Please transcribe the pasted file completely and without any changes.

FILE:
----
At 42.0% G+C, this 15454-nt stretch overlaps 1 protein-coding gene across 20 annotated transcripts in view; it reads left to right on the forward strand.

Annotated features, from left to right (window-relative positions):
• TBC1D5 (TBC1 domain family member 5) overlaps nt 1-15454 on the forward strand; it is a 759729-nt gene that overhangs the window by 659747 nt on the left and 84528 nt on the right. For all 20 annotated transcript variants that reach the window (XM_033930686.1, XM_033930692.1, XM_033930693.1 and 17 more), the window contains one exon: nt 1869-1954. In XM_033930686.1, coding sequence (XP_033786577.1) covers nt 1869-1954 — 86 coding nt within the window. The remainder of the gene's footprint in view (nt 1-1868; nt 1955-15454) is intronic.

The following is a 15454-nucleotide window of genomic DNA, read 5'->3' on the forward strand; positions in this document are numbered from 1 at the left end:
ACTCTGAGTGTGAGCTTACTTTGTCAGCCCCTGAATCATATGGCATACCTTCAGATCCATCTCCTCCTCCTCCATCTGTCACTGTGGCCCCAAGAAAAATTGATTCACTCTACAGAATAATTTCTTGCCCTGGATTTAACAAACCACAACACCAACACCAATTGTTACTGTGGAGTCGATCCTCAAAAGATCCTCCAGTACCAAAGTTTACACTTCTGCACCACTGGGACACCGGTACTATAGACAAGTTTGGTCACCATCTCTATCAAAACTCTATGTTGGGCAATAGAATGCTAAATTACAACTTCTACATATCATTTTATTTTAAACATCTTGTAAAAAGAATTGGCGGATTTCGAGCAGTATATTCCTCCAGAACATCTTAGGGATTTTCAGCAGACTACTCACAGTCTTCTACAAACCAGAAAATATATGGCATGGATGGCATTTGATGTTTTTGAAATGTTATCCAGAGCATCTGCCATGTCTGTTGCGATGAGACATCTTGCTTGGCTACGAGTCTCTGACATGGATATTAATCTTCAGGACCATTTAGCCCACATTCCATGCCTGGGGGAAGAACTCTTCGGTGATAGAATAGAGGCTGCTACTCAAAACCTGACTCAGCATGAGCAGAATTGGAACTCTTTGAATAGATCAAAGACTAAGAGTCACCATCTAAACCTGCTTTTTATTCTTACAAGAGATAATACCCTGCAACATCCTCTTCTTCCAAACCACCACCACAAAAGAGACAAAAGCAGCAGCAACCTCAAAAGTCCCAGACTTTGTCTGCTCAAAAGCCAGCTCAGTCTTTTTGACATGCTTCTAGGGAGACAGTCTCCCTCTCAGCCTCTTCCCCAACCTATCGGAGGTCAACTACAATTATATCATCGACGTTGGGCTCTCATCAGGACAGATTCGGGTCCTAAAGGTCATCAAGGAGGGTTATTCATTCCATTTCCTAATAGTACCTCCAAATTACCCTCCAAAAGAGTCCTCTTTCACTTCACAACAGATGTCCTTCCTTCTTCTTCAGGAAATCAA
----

At 42.0% G+C, this 15454-nt stretch overlaps 1 protein-coding gene across 20 annotated transcripts in view; it reads left to right on the forward strand.

Annotated features, from left to right (window-relative positions):
• TBC1D5 (TBC1 domain family member 5) overlaps nt 1-15454 on the forward strand; it is a 759729-nt gene that overhangs the window by 659747 nt on the left and 84528 nt on the right. For all 20 annotated transcript variants that reach the window (XM_033930686.1, XM_033930692.1, XM_033930693.1 and 17 more), the window contains one exon: nt 1869-1954. In XM_033930686.1, coding sequence (XP_033786577.1) covers nt 1869-1954 — 86 coding nt within the window. The remainder of the gene's footprint in view (nt 1-1868; nt 1955-15454) is intronic.

The following is a 15454-nucleotide window of genomic DNA, read 5'->3' on the forward strand; positions in this document are numbered from 1 at the left end:
ACTCTGAGTGTGAGCTTACTTTGTCAGCCCCTGAATCATATGGCATACCTTCAGATCCATCTCCTCCTCCTCCATCTGTCACTGTGGCCCCAAGAAAAATTGATTCACTCTACAGAATAATTTCTTGCCCTGGATTTAACAAACCACAACACCAACACCAATTGTTACTGTGGAGTCGATCCTCAAAAGATCCTCCAGTACCAAAGTTTACACTTCTGCACCACTGGGACACCGGTACTATAGACAAGTTTGGTCACCATCTCTATCAAAACTCTATGTTGGGCAATAGAATGCTAAATTACAACTTCTACATATCATTTTATTTTAAACATCTTGTAAAAAGAATTGGCGGATTTCGAGCAGTATATTCCTCCAGAACATCTTAGGGATTTTCAGCAGACTACTCACAGTCTTCTACAAACCAGAAAATATATGGCATGGATGGCATTTGATGTTTTTGAAATGTTATCCAGAGCATCTGCCATGTCTGTTGCGATGAGACATCTTGCTTGGCTACGAGTCTCTGACATGGATATTAATCTTCAGGACCATTTAGCCCACATTCCATGCCTGGGGGAAGAACTCTTCGGTGATAGAATAGAGGCTGCTACTCAAAACCTGACTCAGCATGAGCAGAATTGGAACTCTTTGAATAGATCAAAGACTAAGAGTCACCATCTAAACCTGCTTTTTATTCTTACAAGAGATAATACCCTGCAACATCCTCTTCTTCCAAACCACCACCACAAAAGAGACAAAAGCAGCAGCAACCTCAAAAGTCCCAGACTTTGTCTGCTCAAAAGCCAGCTCAGTCTTTTTGACATGCTTCTAGGGAGACAGTCTCCCTCTCAGCCTCTTCCCCAACCTATCGGAGGTCAACTACAATTATATCATCGACGTTGGGCTCTCATCAGGACAGATTCGGGTCCTAAAGGTCATCAAGGAGGGTTATTCATTCCATTTCCTAATAGTACCTCCAAATTACCCTCCAAAAGAGTCCTCTTTCACTTCACAACAGATGTCCTTCCTTCTTCTTCAGGAAATCAA